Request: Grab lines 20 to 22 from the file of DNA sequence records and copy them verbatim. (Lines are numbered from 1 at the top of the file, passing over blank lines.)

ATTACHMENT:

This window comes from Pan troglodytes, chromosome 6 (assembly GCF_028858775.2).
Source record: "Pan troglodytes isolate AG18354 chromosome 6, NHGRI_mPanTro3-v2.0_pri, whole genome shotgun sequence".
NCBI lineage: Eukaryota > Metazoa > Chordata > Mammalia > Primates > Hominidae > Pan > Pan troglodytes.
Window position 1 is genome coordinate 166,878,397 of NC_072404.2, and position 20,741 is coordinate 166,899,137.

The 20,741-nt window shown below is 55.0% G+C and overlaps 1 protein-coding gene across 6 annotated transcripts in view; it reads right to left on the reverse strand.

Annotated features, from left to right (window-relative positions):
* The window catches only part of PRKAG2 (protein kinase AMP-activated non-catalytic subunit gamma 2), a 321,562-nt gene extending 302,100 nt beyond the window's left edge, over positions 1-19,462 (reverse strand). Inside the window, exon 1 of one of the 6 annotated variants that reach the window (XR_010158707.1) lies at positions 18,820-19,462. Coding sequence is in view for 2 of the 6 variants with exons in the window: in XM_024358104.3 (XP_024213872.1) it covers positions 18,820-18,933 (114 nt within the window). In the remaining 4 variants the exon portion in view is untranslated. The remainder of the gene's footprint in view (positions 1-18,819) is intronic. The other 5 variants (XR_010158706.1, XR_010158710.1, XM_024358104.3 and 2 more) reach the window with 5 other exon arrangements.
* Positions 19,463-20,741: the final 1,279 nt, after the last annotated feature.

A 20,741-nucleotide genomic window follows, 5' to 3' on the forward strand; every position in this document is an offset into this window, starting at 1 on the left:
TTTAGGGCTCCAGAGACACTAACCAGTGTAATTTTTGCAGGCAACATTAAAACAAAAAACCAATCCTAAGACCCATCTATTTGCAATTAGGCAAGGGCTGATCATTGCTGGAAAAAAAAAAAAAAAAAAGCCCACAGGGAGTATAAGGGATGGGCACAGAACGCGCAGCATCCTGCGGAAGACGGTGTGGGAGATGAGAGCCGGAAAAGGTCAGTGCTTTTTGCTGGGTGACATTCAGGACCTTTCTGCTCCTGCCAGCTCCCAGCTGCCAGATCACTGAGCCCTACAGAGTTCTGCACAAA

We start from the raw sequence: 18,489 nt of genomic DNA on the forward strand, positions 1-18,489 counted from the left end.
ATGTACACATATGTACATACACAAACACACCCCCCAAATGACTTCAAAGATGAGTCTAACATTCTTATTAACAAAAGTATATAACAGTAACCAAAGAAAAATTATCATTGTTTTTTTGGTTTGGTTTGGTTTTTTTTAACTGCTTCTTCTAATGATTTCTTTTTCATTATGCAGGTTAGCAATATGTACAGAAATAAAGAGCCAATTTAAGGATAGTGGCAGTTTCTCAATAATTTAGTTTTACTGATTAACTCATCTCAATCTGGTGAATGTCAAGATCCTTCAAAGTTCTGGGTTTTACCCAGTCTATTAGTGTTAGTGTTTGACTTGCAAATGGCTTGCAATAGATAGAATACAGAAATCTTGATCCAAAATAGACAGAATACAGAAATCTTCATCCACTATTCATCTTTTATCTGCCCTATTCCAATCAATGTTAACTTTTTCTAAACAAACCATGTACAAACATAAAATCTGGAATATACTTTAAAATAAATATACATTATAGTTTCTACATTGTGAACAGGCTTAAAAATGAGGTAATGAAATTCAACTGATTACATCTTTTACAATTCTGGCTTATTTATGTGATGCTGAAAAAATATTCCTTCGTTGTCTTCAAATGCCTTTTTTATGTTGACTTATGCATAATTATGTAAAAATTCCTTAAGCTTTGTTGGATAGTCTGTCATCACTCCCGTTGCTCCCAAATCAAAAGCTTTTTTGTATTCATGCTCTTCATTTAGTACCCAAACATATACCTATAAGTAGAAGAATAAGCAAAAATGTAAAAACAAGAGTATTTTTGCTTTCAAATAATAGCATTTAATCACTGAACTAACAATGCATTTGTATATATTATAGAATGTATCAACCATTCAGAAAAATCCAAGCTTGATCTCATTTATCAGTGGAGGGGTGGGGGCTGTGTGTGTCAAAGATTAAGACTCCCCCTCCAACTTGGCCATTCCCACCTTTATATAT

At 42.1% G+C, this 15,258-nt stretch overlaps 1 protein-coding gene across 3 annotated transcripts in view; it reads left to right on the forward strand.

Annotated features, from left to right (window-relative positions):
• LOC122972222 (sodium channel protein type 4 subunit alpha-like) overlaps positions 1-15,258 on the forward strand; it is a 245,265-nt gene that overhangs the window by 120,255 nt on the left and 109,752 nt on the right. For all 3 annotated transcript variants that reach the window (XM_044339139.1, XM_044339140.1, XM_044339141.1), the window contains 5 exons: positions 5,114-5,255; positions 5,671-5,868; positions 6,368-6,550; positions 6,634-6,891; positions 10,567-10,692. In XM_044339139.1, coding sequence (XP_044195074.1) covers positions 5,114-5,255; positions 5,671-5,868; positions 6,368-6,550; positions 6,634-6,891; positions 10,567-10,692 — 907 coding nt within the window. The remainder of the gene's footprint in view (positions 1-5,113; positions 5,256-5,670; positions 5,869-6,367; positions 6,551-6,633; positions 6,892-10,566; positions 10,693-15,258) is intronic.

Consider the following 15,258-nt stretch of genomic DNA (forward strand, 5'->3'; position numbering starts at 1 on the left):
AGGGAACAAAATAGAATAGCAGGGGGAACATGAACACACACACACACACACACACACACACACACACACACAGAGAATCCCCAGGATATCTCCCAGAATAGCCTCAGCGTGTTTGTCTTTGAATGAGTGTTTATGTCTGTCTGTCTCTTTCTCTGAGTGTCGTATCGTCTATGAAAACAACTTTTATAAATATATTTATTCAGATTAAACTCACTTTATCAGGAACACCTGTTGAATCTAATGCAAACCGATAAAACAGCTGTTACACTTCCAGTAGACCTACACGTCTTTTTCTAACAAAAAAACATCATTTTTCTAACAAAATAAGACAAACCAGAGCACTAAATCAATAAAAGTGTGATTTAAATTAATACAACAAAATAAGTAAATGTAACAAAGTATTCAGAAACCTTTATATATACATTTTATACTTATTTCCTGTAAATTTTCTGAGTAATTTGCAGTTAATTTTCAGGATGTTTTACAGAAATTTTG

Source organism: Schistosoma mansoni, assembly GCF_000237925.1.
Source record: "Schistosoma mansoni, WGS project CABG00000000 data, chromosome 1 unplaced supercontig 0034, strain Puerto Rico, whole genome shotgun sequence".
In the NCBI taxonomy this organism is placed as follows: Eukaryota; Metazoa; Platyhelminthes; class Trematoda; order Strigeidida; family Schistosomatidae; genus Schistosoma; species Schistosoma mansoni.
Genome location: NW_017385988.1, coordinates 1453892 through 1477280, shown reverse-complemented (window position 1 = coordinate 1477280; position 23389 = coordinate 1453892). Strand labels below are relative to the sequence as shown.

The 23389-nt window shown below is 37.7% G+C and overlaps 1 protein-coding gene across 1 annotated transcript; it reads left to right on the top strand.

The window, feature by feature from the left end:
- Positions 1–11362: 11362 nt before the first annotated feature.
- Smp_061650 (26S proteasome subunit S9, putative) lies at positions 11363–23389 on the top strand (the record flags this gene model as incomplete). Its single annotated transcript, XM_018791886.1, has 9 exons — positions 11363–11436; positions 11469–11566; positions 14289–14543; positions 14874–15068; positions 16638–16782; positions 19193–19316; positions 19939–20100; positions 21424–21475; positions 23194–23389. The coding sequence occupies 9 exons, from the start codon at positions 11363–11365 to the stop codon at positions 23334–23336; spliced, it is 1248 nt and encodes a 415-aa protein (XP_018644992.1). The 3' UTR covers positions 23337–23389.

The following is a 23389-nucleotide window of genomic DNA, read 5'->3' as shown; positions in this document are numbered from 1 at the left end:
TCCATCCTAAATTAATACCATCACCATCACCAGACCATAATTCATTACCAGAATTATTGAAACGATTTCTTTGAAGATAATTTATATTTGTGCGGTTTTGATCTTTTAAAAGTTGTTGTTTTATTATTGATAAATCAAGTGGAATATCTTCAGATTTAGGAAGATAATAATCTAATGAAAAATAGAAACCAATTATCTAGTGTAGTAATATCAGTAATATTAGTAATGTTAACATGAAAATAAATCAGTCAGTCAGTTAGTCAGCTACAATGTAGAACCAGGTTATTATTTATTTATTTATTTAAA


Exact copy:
In the NCBI taxonomy this organism is placed as follows: Eukaryota; Metazoa; Platyhelminthes; class Trematoda; order Strigeidida; family Schistosomatidae; genus Schistosoma; species Schistosoma mansoni.
Genome location: NW_017385988.1, coordinates 1453892 through 1477280, shown reverse-complemented (window position 1 = coordinate 1477280; position 23389 = coordinate 1453892). Strand labels below are relative to the sequence as shown.

The 23389-nt window shown below is 37.7% G+C and overlaps 1 protein-coding gene across 1 annotated transcript; it reads left to right on the top strand.